In the early years of the twentieth-century, New England was invaded and towns like Exeter scrambled to fight back. The invaders were two types of invasive moths – and their caterpillars – that had been accidentally introduced into the region. Both the gypsy moth and the brown-tailed moth were capable of stripping trees season after season resulting in the death of the tree.

Gypsy moths were brought to the United States by Frenchman Etienne Leopold Trouvelot in 1869. Trouvelot planned to cross-breed the moths and create a silk industry in Medford, Massachusetts. The project didn’t work and, unfortunately, the caterpillars escaped. At first, it didn’t seem like much of a problem and Massachusetts was able to contain the little bugs – for a while. By 1890, gypsy moths were extending their range to western Massachusetts and by 1900 they had reached Exeter.

Brown-tailed moths started arriving at roughly the same time. Transported to the U.S. from Europe through the importation of seedlings, brown-tailed moths were more difficult to control and were more hazardous to people than gypsy moths. The hairs of brown-tailed moths are barbed and can cause breathing difficulties, rashes, skin irritation and headaches.

The first plan to keep the pests at bay was to contain them. But this didn’t work because transportation had taken leaps forward in previous decade. “It is declared, and probably with truth, that the troublesome browntail moth has been carried into New Hampshire by the electric cars, and made a lodgment in Portsmouth, and that automobiles are transferring the gypsy moth into the White mountain region,” concluded the Exeter News-Letter in June of 1904. Scientists at the University of New Hampshire concurred. Unless everyone stayed at home, the moths were going to spread.

Both moths produce caterpillars that have devastating consequences for trees. These little pests can quickly defoliate entire trees and their favorite types of trees are those that are indigenous to New England – thus heavily threatened apple and maple syrup production. But it wasn’t just the commercial trees that were in danger, shade trees such as oak, birch, hickory, chestnut, beech, ash, walnut and elm were also delicious. Actually, looking over the lists of trees, shrubs and vegetation favored by the caterpillars, there isn’t much that would be left over. These bugs were members of the clean plate club.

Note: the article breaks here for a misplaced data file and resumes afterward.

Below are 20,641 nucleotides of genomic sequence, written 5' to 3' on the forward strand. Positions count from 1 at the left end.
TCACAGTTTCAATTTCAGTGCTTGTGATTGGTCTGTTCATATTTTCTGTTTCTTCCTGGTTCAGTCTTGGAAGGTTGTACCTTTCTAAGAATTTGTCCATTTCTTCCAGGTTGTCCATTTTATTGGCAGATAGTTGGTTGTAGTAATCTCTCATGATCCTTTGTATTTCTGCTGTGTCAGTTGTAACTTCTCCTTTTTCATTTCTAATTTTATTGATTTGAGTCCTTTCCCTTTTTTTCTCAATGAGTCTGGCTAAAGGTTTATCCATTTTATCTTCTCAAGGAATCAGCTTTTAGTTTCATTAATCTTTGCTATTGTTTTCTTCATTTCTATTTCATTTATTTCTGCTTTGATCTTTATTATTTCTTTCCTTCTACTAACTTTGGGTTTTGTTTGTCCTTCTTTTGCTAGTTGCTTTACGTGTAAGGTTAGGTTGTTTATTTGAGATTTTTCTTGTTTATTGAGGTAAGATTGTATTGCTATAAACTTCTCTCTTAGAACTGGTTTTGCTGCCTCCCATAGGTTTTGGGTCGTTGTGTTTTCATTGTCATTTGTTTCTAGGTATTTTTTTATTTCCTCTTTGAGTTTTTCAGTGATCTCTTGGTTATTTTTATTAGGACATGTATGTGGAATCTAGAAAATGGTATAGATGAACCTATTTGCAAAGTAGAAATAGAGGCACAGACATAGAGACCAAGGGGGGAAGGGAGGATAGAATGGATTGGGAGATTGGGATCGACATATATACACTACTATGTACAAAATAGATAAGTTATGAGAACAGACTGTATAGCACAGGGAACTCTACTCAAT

In 1905 – the second year that this was identified as a real problem in town – the Town Improvement Association, a club of sorts, advertised that it, “would pay boys 25 cents a hundred for nests of the brown tail moth until April 1 – the nests to be gathered in the town or immediate vicinity and brought to Mrs. Walker, Court Street, Mrs. John E. Young, High Street or Miss Bell, Front Street.” There, the nests were burned. The boy who brought the most nests would also win an entire new suit of clothes from F.W. Ordway & Company. Apparently, and sadly, it never occurred to the organizers that allowing girls to participate might have doubled the moth army. Tree-climbing girls need not apply.

As enthusiastic as the boys were, some of the nests survived and caterpillars emerged during the summer months. In September, the News-Letter sadly reported, “it was hoped that the effective work in spring in removing nests of brown-tailed moths would do much to reduce their numbers, but we now find them much more numerous than ever before. Some apple trees have as many as a hundred nests, and on some trees half the foliage has already been destroyed.” The only time they weren’t eating was during the bitterest of months in winter. The town encouraged homeowners to remove the nests while it was still cold. The following year, in 1907, the town hired an adult to patrol and cut down nests. Meanwhile, the state of New Hampshire began introducing insect parasites to control the outbreak. Neither proved successful.

In July of 1909, the Exeter News-Letter reported, “The multiplicity and spread of tree pests is becoming a serious matter. The clouds of moths nightly seen indicate an increased number of brown-tails, the removal of whose nests will entail no little labor and expense. The belief is growing that the best way to combat this pest is in its present stage, by means of bonfires, streams of water or otherwise. Thousands, clinging to the walls of Water street buildings might have been killed during the past week with one’s bare palm.”

Trees were sometimes wrapped in burlap and creosote to stop the caterpillars from climbing up the trunks. These measures, as well as destroying the nests and introducing parasitic enemies were not enough to stop the pests. By 1910, it had been determined that the only way to completely eradicate a colony was to spray the tree with toxic chemicals. The poison of choice was arsenate of lead. If the name sounds terrifying from a public health standpoint, it was. But it was also considered less toxic than its predecessor, Paris Green, which burned the grass when sprayed. Both were discontinued when the modern alternative, DDT, was introduced in the late 1940s.

After spraying was introduced, the infestations were seen only occasionally. Memories of the seemingly biblical plagues remained with people for years.

Image: Brown-Tail and Gypsy moths infestations in the early 20th century became a problem throughout New England. This notice was placed in the Exeter News-Letter on March 3, 1905 encouraging people to remove dormant nests before warm weather arrived. Voluntary nest removal proved ineffective against the pests.